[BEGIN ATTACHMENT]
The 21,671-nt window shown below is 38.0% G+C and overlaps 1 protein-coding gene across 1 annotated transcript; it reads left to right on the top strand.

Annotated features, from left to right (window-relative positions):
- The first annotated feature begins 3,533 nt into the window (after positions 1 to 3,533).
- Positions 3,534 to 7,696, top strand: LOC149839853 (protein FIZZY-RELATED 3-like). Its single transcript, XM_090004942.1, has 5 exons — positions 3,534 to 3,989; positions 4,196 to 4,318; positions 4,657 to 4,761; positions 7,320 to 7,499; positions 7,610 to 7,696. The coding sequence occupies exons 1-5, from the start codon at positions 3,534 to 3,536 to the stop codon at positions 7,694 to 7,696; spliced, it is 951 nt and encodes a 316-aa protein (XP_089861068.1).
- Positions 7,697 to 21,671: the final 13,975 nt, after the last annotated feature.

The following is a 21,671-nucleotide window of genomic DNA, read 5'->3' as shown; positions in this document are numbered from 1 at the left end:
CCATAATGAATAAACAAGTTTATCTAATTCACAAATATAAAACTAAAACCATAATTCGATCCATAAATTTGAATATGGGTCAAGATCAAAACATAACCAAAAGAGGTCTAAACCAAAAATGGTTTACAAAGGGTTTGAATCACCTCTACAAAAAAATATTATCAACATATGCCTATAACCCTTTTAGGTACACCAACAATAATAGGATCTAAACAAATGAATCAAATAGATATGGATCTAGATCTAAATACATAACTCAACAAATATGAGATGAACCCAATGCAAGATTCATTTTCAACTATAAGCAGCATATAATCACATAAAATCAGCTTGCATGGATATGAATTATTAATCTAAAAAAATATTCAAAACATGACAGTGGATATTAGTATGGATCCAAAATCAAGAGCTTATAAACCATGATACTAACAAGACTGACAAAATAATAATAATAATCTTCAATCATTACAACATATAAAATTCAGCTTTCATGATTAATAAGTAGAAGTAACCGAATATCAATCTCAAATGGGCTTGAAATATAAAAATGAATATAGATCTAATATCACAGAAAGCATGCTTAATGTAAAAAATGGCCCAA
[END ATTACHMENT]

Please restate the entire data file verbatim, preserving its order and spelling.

The 21,671-nt window shown below is 38.0% G+C and overlaps 1 protein-coding gene across 1 annotated transcript; it reads left to right on the top strand.

Annotated features, from left to right (window-relative positions):
- The first annotated feature begins 3,533 nt into the window (after positions 1 to 3,533).
- Positions 3,534 to 7,696, top strand: LOC149839853 (protein FIZZY-RELATED 3-like). Its single transcript, XM_090004942.1, has 5 exons — positions 3,534 to 3,989; positions 4,196 to 4,318; positions 4,657 to 4,761; positions 7,320 to 7,499; positions 7,610 to 7,696. The coding sequence occupies exons 1-5, from the start codon at positions 3,534 to 3,536 to the stop codon at positions 7,694 to 7,696; spliced, it is 951 nt and encodes a 316-aa protein (XP_089861068.1).
- Positions 7,697 to 21,671: the final 13,975 nt, after the last annotated feature.

The following is a 21,671-nucleotide window of genomic DNA, read 5'->3' as shown; positions in this document are numbered from 1 at the left end:
CCATAATGAATAAACAAGTTTATCTAATTCACAAATATAAAACTAAAACCATAATTCGATCCATAAATTTGAATATGGGTCAAGATCAAAACATAACCAAAAGAGGTCTAAACCAAAAATGGTTTACAAAGGGTTTGAATCACCTCTACAAAAAAATATTATCAACATATGCCTATAACCCTTTTAGGTACACCAACAATAATAGGATCTAAACAAATGAATCAAATAGATATGGATCTAGATCTAAATACATAACTCAACAAATATGAGATGAACCCAATGCAAGATTCATTTTCAACTATAAGCAGCATATAATCACATAAAATCAGCTTGCATGGATATGAATTATTAATCTAAAAAAATATTCAAAACATGACAGTGGATATTAGTATGGATCCAAAATCAAGAGCTTATAAACCATGATACTAACAAGACTGACAAAATAATAATAATAATCTTCAATCATTACAACATATAAAATTCAGCTTTCATGATTAATAAGTAGAAGTAACCGAATATCAATCTCAAATGGGCTTGAAATATAAAAATGAATATAGATCTAATATCACAGAAAGCATGCTTAATGTAAAAAATGGCCCAA